All travel insurance policies have a 24 hour emergency assistance number that puts you into contact with the assistance company the insurer uses.  Most plans state that the evacuation must be pre-certified by the assistance company for the coverage to apply. What happens if you are not able to contact them?  Some insurance companies will say that if there’s an emergency and you need to get evacuated, do what is necessary and contact them as soon as you are able to.  

In most cases, the insurance company wants the evacuation to be pre-certified.  This means getting in contact with the emergency assistance company of the insurer and the attending physician.

How much Emergency Medical Evacuation is enough?

In general, the minimum you’d want is $100,000 per person for domestic travel.  For travelers going on cruises or international, we’d recommend looking at plans that offer $150,000 per person for evacuation and repatriation.  The cost of getting evacuated off of a cruise ship can vary greatly depending on where you are at that particular time. Many insurance plans that cruise lines offer directly often fall far short of $100,000- sometimes not even $50,000.  

Emergency Medical Evacuation Hospital of Choice

There are some plans that offer a benefit called Hospital of Choice, which allows the insured to choose their destination  hospital. What is important to know is that with Hospital of Choice, the initial evacuation is still to the closest hospital that can take proper care of you until you are medically stable, then transportation to the hospital of your choice.  Transportation to the nearest hospital is standard regardless of the Emergency Medical Evacuation plan.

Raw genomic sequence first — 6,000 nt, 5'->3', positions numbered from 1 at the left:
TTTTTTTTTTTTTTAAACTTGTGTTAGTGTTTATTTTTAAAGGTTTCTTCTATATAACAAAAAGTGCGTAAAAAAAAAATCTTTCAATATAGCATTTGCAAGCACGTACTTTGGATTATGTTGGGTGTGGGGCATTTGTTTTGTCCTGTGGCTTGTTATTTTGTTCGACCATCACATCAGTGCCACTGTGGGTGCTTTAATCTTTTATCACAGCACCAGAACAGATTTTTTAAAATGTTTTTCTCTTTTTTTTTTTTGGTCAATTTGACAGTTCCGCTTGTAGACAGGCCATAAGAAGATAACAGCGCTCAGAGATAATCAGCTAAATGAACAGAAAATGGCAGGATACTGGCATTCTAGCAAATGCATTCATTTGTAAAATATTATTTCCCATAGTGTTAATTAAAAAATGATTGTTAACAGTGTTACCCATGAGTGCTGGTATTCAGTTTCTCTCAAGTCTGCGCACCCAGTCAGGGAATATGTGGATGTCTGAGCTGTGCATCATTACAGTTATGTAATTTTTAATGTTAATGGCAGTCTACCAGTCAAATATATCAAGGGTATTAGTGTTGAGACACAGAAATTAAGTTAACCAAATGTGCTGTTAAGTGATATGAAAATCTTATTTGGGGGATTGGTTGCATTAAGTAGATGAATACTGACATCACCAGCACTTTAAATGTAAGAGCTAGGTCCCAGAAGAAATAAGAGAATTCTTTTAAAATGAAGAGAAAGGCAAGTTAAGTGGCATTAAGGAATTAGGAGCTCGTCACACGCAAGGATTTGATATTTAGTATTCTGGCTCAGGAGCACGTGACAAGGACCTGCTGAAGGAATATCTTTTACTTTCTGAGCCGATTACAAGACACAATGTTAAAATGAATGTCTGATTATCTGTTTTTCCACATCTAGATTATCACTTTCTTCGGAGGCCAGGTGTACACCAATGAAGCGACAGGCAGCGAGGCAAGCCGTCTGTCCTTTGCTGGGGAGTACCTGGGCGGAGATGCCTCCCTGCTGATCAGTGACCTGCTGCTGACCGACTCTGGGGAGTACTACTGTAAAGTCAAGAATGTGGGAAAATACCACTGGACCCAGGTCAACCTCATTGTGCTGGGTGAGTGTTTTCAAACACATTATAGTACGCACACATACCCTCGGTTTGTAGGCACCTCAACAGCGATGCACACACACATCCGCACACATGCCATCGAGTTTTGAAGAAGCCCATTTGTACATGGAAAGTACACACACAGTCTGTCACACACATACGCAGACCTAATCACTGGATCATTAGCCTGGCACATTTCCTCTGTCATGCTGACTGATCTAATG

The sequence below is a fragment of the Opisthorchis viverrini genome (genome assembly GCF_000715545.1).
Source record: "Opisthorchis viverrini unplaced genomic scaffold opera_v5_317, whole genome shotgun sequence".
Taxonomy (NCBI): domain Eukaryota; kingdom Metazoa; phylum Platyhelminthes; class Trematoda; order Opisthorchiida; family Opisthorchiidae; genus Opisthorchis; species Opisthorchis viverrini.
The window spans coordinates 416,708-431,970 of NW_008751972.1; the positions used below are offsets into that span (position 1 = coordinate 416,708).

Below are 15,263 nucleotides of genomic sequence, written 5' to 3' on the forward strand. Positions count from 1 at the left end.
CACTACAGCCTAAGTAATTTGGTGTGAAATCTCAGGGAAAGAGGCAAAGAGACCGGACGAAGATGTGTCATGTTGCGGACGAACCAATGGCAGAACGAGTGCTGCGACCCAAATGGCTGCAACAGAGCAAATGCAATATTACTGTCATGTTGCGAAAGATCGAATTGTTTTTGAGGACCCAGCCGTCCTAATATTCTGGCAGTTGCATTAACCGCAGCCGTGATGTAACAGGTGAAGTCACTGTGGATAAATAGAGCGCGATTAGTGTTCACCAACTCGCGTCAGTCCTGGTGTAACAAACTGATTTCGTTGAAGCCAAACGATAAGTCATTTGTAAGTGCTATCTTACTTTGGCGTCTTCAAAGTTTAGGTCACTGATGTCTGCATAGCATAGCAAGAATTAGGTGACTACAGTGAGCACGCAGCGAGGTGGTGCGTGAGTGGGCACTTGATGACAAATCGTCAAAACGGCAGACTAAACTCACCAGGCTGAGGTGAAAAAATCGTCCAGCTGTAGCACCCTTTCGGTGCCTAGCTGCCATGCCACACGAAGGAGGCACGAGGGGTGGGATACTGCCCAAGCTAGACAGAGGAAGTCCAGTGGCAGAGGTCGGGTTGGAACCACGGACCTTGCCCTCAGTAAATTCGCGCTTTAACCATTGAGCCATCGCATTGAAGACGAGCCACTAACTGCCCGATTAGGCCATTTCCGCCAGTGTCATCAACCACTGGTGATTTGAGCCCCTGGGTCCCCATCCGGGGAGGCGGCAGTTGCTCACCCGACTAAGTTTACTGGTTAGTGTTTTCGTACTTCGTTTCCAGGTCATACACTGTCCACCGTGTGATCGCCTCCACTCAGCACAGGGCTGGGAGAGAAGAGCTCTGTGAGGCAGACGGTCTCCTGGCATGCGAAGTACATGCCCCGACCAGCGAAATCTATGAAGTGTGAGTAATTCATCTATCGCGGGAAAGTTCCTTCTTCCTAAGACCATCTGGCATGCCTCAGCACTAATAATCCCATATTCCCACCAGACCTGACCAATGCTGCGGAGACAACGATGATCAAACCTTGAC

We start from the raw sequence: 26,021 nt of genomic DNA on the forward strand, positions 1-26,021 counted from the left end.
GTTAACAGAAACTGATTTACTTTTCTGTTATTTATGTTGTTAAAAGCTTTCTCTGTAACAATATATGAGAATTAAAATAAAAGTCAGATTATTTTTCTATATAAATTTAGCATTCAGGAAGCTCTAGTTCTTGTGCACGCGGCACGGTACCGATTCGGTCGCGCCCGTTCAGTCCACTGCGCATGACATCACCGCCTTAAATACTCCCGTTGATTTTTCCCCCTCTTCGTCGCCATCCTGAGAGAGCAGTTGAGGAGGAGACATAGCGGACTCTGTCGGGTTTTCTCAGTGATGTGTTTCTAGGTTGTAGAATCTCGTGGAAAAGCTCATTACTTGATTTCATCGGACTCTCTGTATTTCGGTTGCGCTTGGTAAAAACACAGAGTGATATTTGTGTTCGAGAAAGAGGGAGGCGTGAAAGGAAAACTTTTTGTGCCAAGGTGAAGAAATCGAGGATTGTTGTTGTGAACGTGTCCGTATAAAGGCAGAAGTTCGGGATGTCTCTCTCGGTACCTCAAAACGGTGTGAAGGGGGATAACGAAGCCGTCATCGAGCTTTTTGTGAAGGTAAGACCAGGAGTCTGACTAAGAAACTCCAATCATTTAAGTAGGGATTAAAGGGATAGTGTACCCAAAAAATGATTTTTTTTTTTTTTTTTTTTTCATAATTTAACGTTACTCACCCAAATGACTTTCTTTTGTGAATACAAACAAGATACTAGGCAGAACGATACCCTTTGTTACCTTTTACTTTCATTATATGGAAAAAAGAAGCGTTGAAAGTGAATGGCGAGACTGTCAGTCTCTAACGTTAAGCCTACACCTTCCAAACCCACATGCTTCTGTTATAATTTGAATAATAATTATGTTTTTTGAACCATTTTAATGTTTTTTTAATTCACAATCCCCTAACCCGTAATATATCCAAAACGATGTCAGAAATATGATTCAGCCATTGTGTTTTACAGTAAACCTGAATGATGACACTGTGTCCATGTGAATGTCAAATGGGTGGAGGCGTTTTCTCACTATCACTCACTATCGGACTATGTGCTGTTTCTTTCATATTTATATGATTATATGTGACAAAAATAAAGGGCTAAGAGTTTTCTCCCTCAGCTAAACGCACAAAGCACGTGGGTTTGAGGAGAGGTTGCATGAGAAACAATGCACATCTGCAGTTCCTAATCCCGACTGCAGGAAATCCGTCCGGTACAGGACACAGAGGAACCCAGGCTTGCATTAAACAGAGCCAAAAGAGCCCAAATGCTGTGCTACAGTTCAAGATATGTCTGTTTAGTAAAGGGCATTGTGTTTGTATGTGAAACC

Emergency Medical Evacuation and Pre-Existing Medical Conditions

This part is important- remember that all travel insurance policies exclude pre-existing medical conditions unless you qualify for the pre-existing medical conditions waiver which some comprehensive package plans offer. What if you don’t qualify for the pre-existing medical conditions waiver?  There are still some plans that would work for you that do not apply the pre-existing medical conditions exclusion to the emergency medical evacuation and repatriation benefit.  Most often you’ll see this in either the policy’s definition of a pre-existing medical condition, or in the Exclusions section of the policy. 

Non-Emergency Medical Evacuation and Political Evacuation

What happens when there’s a natural disaster or civil unrest that makes your trip unsafe?   With some plans there is a sub benefit under emergency medical evacuation that can be called Non-Emergency Medical Evacuation, Security Evacuation or Political Evacuation depending on the policy..  This is coverage for evacuating you out of your destination if it becomes unsafe as defined in the policy. With most plans, this benefit evacuates you from a safe departure point to a safe location.  Some plans may have a time window after the event occurs that you must be evacuated within, usually 7 days. Also, the benefit amount for Non Emergency Medical Evacuation tends to be more limited than regular Emergency Medical Evacuation.  Be sure to read your policy for details.

What plans offer Emergency Medical Evacuation?

So what types of policies offer Emergency Medical Evacuation?  The benefit can be found within Comprehensive Package PlansTravel Medical Plans, and Medical Evacuation only plans. 

Available with:

  • Comprehensive Package Plans

  • Travel Medical Plans

  • Medical Evacuation Only Plans

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Recommended Travel Insurance Plans

The following are the top 3 plans out of 3 available to you. All coverage limits and premiums are in US $.
Company & Plan Name Emergency Medical Evacuation Total Premium

Travel Insured International

Worldwide Trip Protector
See Details
$ 1,000,000

See Policy Wording
Get A Quote

Generali Global Assistance

See Details
$ 1,000,000 [2]
$10,000 limit applies for companion hospitality expenses
See Policy Wording
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Generali Global Assistance

See Details
$ 500,000 [2]
$10,000 limit applies for companion hospitality expenses
See Policy Wording
Get A Quote